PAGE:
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Whaling Controversy Resurfaces

A stormy meeting saw Iceland walk out of this year’s International Whaling Commission in Shinmonoseki, Japan, on Tuesday.

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The world's largest living animal - and in danger of extinction

The controversy came to a head, when a delegation from Iceland walked out of the annual meeting of the International Whaling Commission, after its application for membership was rejected in the second year running.

Walfang-Konferenz in Japan

Iceland, which has been a non-voting observer since its delegates walked out of a meeting 10 years ago to protest against the IWC’s anti-whaling stance, wanted to join the commission while reserving the right to ignore the moratium which was signed 15 years ago.

Iceland's Whaling Commissioner Stefan Asmundsson bitterly criticised the IWC’s vote, raising questions as to the point of the commission, and accusing it of acting illegally.

"We can’t sit here and appear to be a party to this illegal act", he said before walking out on the conference.

Ever-deepening divide

The controversy underlines the ever-deepening rifts characterizing the commission since its establishment 56 years ago.

Japan has been leading the drive for the resumption of commercial whaling, which was banned in 1986.

Like Iceland, Japan believes that abundant whale species are consuming its fish stocks and should be hunted within designated limits. The US has said this is wrong, and has accused Japan of attempting to use the whale as a scapegoat for over-fishing.

In addition, the pro-whaling lobby, including Japan, Iceland, and Norway say certain species of whale are no longer endangered, and can be hunted within limits.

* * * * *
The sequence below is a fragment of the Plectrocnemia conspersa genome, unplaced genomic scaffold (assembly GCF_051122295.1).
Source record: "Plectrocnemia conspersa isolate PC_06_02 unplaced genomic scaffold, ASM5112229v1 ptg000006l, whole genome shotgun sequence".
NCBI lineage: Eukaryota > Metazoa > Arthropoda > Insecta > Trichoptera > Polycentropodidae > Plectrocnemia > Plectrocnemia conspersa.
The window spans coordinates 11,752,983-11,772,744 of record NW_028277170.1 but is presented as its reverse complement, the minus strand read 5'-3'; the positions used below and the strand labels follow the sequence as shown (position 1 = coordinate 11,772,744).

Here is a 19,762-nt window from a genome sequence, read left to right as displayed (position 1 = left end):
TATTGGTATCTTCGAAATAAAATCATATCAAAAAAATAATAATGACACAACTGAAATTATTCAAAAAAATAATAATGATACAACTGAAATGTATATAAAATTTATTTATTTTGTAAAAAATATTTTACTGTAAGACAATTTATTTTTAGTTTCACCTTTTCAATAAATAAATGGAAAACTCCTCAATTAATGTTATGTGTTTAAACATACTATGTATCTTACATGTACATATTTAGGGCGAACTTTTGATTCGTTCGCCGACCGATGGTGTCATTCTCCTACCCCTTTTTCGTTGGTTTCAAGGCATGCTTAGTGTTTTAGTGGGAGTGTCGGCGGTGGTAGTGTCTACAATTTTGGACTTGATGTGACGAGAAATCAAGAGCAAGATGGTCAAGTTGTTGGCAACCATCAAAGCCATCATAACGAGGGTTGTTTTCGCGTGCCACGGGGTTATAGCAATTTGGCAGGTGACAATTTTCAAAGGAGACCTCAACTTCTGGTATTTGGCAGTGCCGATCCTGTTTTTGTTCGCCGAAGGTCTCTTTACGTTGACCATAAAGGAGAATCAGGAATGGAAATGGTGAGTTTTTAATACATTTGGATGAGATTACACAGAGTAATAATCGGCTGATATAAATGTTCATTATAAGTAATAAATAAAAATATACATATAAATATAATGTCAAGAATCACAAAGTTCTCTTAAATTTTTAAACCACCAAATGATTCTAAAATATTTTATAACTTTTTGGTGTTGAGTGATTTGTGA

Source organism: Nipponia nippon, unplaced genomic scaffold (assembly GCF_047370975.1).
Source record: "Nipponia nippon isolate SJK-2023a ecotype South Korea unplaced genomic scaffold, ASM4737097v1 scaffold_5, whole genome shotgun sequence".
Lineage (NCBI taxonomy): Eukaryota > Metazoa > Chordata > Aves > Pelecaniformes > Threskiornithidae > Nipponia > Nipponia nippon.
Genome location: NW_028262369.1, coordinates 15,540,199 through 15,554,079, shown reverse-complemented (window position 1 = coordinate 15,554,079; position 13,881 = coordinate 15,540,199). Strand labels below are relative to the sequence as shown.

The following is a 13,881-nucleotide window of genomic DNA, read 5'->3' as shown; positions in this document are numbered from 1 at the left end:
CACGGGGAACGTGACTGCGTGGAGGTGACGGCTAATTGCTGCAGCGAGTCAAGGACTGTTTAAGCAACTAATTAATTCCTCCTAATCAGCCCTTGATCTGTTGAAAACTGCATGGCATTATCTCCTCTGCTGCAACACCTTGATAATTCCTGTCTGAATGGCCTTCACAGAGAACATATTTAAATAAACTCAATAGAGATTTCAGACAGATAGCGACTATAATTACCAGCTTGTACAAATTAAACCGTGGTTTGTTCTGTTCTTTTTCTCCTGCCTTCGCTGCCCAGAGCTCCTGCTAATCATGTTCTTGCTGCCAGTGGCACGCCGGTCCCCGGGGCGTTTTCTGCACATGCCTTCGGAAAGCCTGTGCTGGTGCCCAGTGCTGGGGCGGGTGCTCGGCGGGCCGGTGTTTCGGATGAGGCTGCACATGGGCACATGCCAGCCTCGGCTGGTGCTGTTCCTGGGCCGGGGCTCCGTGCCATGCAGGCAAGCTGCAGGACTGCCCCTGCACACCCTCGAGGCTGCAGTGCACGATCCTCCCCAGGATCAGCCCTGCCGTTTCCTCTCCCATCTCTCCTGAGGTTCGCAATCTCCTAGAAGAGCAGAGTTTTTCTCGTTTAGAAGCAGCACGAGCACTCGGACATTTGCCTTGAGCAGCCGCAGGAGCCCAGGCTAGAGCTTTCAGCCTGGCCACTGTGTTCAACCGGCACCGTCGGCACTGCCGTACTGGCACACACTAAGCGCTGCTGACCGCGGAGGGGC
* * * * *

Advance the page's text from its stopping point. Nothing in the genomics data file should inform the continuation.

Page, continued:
The anti-whaling lobby, including the UK, Australia, New Zealand, and Germany, argue that whaling is cruel and unnecessary. The only whaling allowed under the moratorium is subsistence hunting - the catching of whales by indigenous people for local consumption - in small communities in the Artic and the Caribbean.

On the brink of extinction

Waljagd in Vorbereitung Walfang

Modern whaling methods, including the exploding harpoon, have brought 8 of 10 whale species to the brink of extinction. The Blue Whale of the southern oceans, the largest living creature on earth, numbers a mere 1,000.

There are currently two whale sanctuaries - in the Indian Ocean and the Southern Ocean - where no whaling is permitted, even for scientific research.

Buying votes

Calls for the creation of two further sanctions were ruled out on Tuesday, when delegates attending the IWC voted down the proposal.

Greepeace has called the vote a "disappointment for whale conservation", but also noted that the votes exposed a weakness in the Caribbean bloc.

Japan has secured the help of eleven nations, including six East Caribbean states, at the IWC by offering them fisherie's aid in exchange for supporting Japan's whaling policies.

All of these countries regularly attend IWC meetings and speak in favour of a resumption of commercial whaling, voting with Japan on all occasions.

But this time, St Vincent and the Grenadines found their own voice and supported the sanctuary proposals by abstaining rather than voting with Japan.

One step forward, two steps back

However, Tuesday’s vote to reject Iceland was a blow to conservationists, which had hopes set on expanding whale protection to more countries. Iceland's refusal to budge on the topic represented an unexpected victory for the anti-whaling camp.

Geburt eines Killer-Wals

Iceland’s exclusion is the latest in an increasing rift bteeen the two sides in the IWC. Unless they meet an agreement soon, whales may well be in danger of losing any future protection at all.

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